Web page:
Edited by Brootse
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1 hour ago, Brootse said:

From the Gamemaster Adventures:

Colymar: p. 12: 5,300 are adults... About 3,000 adults are free farmers or higher in status; the rest are half-free tenants, foreigners, or slaves

Clearwine Fort: p. 22: 100 slaves;

I wonder who those slaves are then. Perhaps tribally owned Lunar or Tarshian prisoners of war? Those numbers seem a bit high to be just prisoners from other clans who are waiting for ransoming.

100 slaves are quite a lot, but then, there used to be the Lunar slave manor in or right next to Ernaldori lands, and not actively enslaving others doesn't automatically mean that you manumit everybody formerly belonging to the Lunar landlords of that manor - at least not, until some debt is paid off.

 

40 minutes ago, Brootse said:

Half-free basically means that they don't own the cattle or sheep they herd, or the land they farm, or their own workshop, so it's just poorer clansmen. Most of the Colymars in that class are not slaves. Clearwine Fort has 300 outsiders or foreigners, so the slaves could be included in that.

"Don't own" is a bit of a misnomer, as the clan temple or the tribal temple claim ultimate ownership to all the land.. Semi-free means that you are entitled only to half the harvest or other income from your work, the rest is going to some other party as rent - usually the temple, sometimes directly to a local official or a local steadholder.

If you are from a Carl (or in Blandistan terminology, "free" or "wealthy free" household), your household holds one or two hides of arable land (and/or orchard, vineyard, nearby pasture) that your household has the responsibility to till and harvest. Your taxes are paid from that. The cattle, sheep, pigs and possibly steeds (donkey, horse, Praxian steed) and fowl may be different. Your household will have been assigned the care of a certain number of cows, oxen, maybe a breedin bull or two and a few bullocks, by the clan temple or (indirectly, through assignment by the clan chief) by the tribal temple. As the beasts go through their generations, some of these may be asked as a dividend to serve as sacrificial beasts, or to be used as payment for some trade or some tiribute obligation the clan (temple, ring) may have to make good for. Some of the cattle may be directly owned by the household and normally exempt from taxation claims, and some of it may be personally owned by an individual. As for sheep, the situation looks like it is similar, while riding steeds and beasts of burden (horse, Praxian beast, donkey, mule) may be personal, household or tribal property.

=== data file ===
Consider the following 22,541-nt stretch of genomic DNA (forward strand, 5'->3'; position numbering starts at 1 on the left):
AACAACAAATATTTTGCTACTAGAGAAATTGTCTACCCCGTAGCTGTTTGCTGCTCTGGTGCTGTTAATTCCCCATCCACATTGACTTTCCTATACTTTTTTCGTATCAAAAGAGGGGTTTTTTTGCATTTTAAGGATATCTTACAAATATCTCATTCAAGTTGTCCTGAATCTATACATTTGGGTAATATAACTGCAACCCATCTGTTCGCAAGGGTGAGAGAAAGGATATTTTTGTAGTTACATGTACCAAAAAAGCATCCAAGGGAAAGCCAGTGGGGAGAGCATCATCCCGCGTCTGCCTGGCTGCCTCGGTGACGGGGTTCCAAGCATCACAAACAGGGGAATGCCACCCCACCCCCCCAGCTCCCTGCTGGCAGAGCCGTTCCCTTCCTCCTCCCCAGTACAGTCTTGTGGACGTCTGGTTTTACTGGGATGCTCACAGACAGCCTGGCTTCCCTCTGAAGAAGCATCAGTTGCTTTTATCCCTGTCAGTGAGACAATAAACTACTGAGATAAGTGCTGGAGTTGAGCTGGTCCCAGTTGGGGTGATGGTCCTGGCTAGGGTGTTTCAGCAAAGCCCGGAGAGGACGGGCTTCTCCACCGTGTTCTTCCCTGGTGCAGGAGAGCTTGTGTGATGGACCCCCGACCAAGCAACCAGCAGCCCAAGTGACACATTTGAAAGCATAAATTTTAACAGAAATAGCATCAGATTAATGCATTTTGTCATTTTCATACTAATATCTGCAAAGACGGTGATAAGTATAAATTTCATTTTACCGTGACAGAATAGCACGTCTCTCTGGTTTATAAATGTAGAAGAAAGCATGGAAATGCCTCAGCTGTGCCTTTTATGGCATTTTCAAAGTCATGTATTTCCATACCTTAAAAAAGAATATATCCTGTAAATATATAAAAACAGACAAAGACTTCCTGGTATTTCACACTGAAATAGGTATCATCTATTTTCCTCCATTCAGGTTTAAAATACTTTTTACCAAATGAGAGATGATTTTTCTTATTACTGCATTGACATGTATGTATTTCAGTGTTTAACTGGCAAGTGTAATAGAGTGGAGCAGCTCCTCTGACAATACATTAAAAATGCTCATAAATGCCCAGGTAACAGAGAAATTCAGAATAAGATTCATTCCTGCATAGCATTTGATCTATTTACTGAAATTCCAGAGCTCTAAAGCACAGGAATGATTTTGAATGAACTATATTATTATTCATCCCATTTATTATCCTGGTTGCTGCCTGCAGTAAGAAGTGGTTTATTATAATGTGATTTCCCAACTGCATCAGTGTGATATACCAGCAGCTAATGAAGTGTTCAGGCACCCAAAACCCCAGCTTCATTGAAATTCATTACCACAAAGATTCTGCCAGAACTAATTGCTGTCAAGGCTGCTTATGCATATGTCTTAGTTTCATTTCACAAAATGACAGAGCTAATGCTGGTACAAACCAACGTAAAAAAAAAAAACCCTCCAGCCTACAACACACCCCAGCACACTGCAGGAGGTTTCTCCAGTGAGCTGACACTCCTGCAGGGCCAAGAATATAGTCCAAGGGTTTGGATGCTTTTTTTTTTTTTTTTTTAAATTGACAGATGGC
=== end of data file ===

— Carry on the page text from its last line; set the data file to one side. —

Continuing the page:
This has been discussed already a quarter of a century ago:

https://glorantha.steff.in/digests/GloranthaDigest/vol01/1028.html

https://glorantha.steff.in/digests/GloranthaDigest/vol02/0593.html

And kept turning up, often in posts by the Seattle Farmers Collective.

https://glorantha.steff.in/digests/GloranthaDigest/vol04/3928.html

There was also the occasional comment by Greg on the topic, like

https://glorantha.steff.in/digests/WorldofGlorantha/2007/2031.html

But still, this keeps cropping up in our discussions, as the economics behind that are somewhat different from our monetized society with predominantly personal property.

 

Such problems aren't unknown in the real world - inheritance of a business or property built up by an entrepeneur to several heirs may result in a collectively owned business with a board of directors, or it may go to mainly one of the heirs along with an obligation to pay off the other potential heirs with some of the proceeds. Such as a dowry, or the modern equivalent thereof (like a security for a business loan or a mortgage).

 

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Telling how it is excessive verbis

 

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29 minutes ago, Joerg said: